Sisa runs home, thinking of her sons, and sees two civil guards leaving her home. Though they’ve taken the hen Sisa had been fattening up, she’s grateful that they haven’t done worse. The guards ask where the money her sons stole is, but Sisa doesn’t have it. To her relief, they reveal that her older son escaped. Since Sisa can’t give them the money (since she doesn’t have it), they force her to come with them, which humiliates her. Sisa manages to escape and return to her house, still unable to find her boys.
Three days pass, which the town spends preparing for the festival. Villagers are happy about the arrival of María Clara, accompanied by Isabel, since they adore her. After speaking with María Clara and Father Salví, Ibarra runs into a stranger who says he’s been waiting for him and states he’s lost both his sons, while his wife has gone crazy.
María Clara and her friends, as well as Ibarra, go on a fishing expedition. They’ve deliberately planned the expedition for the morning so that Father Salví, who María Clara says always stares at her, cannot come because of mass. Father Salví is so disappointed that he decides to meet up with them later in the day, however.
One of the boats has several small holes in it, and the older women panic, so the members of the group move around and Ibarra ends up next to María Clara. Suddenly, the fiance of one of María Clara’s friends realizes that there is a crocodile stuck nearby. The boatman jumps into the water to kill the crocodile, but is nearly killed himself until Ibarra jumps in and the two kill the beast.
The group meets with Father Salví, who asks if anyone knows anything about the criminal who assaulted Father Dámaso on the road yesterday—the first the group has heard of this. Father Salví says the culprit is believed to be Elías, who threw the coadjutor into the lake. Suddenly, Sisa appears briefly, looking for her children, but she runs away when they try to speak to her. The ensign mockingly exclaims that he’s shocked Father Salví hasn’t been looking for the missing sextons given how eagerly he looks for missing pesos. Salví responds that several shots were heard on the night of the boys’ disappearance, implicating the ensign’s men in the situation. Ibarra tries to calm everyone down. As they entertain themselves with games, a group of civil guards arrive, demanding that they hand over Elías, who acted as their boatman (the man who first jumped in the water), but Elías is no longer among them.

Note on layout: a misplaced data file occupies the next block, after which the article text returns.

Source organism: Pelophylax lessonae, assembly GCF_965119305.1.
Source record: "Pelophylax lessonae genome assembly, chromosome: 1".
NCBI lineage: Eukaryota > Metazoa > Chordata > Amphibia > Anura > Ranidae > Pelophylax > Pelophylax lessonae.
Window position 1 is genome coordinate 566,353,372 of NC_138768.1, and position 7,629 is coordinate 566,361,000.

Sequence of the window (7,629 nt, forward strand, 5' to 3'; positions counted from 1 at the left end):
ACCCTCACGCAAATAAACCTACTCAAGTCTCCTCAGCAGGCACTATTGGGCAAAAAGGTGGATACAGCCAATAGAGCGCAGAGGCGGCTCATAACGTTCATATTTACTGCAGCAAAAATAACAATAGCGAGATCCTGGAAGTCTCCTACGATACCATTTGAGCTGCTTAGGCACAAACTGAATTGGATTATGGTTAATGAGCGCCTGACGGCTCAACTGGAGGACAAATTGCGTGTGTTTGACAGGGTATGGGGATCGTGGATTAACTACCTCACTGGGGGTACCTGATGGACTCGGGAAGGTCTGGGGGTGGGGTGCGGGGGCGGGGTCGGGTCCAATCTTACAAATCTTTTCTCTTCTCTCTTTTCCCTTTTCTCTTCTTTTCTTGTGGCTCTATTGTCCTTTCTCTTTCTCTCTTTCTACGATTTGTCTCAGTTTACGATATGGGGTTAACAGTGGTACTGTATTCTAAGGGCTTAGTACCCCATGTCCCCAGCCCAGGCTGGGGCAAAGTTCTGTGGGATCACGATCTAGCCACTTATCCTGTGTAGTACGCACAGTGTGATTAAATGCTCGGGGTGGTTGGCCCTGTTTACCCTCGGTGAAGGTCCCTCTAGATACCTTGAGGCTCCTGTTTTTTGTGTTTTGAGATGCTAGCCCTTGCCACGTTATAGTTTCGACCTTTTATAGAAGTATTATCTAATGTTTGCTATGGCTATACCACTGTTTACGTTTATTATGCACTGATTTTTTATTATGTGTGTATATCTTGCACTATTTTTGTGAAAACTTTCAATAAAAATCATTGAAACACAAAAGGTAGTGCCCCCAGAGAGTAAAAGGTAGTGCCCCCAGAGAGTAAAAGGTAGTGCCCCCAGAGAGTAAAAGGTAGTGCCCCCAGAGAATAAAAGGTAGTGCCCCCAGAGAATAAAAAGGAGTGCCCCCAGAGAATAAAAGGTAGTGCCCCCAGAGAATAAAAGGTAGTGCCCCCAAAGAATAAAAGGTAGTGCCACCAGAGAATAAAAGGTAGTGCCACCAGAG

The implication that Father Salví has romantic or sexual feelings for María Clara further illustrates the corruption of the clergy, since his attempts to act on those feelings of course go against the demands of his role as a priest. Furthermore, his willingness to act on these feelings suggests he does not truly aspire to piety and is a priest for less-than-commendable reasons, perhaps only wanting authority and power.
Given his circumstances, the man who approaches Ibarra before the trip seems to be Sisa’s husband. His asking Ibarra for help indicates how well-known Ibarra is in the area, since they do not know each other, and also shows that Ibarra has a good reputation.
The ensign’s accusation that Father Salví doesn’t care about the missing sextons is accurate, but as Father Salví points out, he and his men are implicated in the mistreatment of the boys as well. It is thus implied that the ensign is more concerned with making his rival look bad than he is about the safety of the young boys.
The revelation that the boatman, Elías, is a wanted man complicates things for Ibarra: the boatman feels indebted to him for saving his life, giving him a connection to the boatman that he may not want. This connection could be used by others to hurt Ibarra, regardless of how he feels about Elías in return.